ALS News Today Forums Forums Caregivers and Family ​ What are your concerns when hiring someone to provide help?

  • What are your concerns when hiring someone to provide help?

    Posted by Amanda on April 15, 2024 at 9:19 am

    Sometimes taking care of your home, family, and work is challenging. There never seems to be enough time to get everything done. Then, you add having ALS or having a loved one diagnosed with ALS to the picture. In addition to the shock, you now have to add making appointments, attending appointments, getting prescriptions and so much more to your routine. It adds more things that have to be done to your already hectic schedule. Hiring someone to help out can relieve some of the stress.  

    Caregivers and pALS, have you hired anyone to help take care of your home and/or to assist with taking care of you/your pALS?

    How did you conduct your search?

    What interview questions did you ask?

    What organizations were helpful?

    Dagmar replied 1 month, 1 week ago 4 Members · 3 Replies
  • 3 Replies
  • Charlotte

    Member
    April 17, 2024 at 8:51 am

    When looking for caregiving help we went through a widespread, well known agency so they’d have experience with ALS patients and enough people to cover shifts in case of last minute dropouts. They also take care of taxes etc.

    We asked for caregivers familiar with ALS who could help with showers, toileting and other critical services. We were fortunate to get someone who goes far beyond the agency’s usual limitations (at her own discretion) to help with housework, PT stretches, and more. We make a point of expressing our considerable appreciation to her (she makes only a small proportion of what we pay the agency).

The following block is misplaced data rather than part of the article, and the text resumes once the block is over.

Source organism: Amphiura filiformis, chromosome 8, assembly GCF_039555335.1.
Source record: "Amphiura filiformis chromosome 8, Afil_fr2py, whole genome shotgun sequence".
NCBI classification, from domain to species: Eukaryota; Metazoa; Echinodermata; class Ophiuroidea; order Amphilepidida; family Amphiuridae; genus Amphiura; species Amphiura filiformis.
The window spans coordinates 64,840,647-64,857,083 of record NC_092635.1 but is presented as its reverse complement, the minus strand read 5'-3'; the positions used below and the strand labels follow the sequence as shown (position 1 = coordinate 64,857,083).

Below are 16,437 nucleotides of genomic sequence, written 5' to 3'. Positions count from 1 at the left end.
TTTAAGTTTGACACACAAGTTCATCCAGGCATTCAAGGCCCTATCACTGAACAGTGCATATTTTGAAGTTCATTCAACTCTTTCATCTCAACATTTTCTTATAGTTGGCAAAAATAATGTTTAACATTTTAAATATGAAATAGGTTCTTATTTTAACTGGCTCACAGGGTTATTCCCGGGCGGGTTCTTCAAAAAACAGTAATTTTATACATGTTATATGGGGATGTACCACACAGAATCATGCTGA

Our main concern now is finding a longterm facility. Most are assisted living (I’ll need more than that), rehab (with goals and end date), memory care (not needed), or skilled nursing (at exorbitant rates tho I have no other health issues, need no vent, and don’t yet need a feeding tube). I use a wheelchair, have very limited use of my hands and arms, am losing my voice, benefit from PT stretches, but still think pretty clearly. We get little guidance through the ALS clinic.

    Suggestions?

    • Danni

      Member
      April 17, 2024 at 7:10 pm

      I am still able to take care of myself at home with bulbar onset ALS. I have been on NIV (noninvasive ventilator) at night and have found that no assisted living facility will accept a patient on NIV. They also will not accept patients on CPAP machines. There are only two skilled facilities in my area (southwest Ohio) that will accept patients on NIV. One facility cost $1395 per day! The other facility cost $44,000-$45,000 per month! I find this outrageous. Who can afford such rates and what is a PALS who lives alone to do as the disease progresses?

  • Dagmar

    Member
    April 18, 2024 at 12:11 pm

    I’ve only had the past experience of relying on Home Health Aides on a part-time basis to fill in when my caregiver husband was in the hospital for overnight tests. We used an agency that was recommended by my ALS Clinic… Bayada. They had received extra training for ALS. I was very satisfied with their care and even wrote a column about it.
    https://alsnewstoday.com/columns/when-i-needed-home-healthcare-aides-they-came-through-me-living-als/

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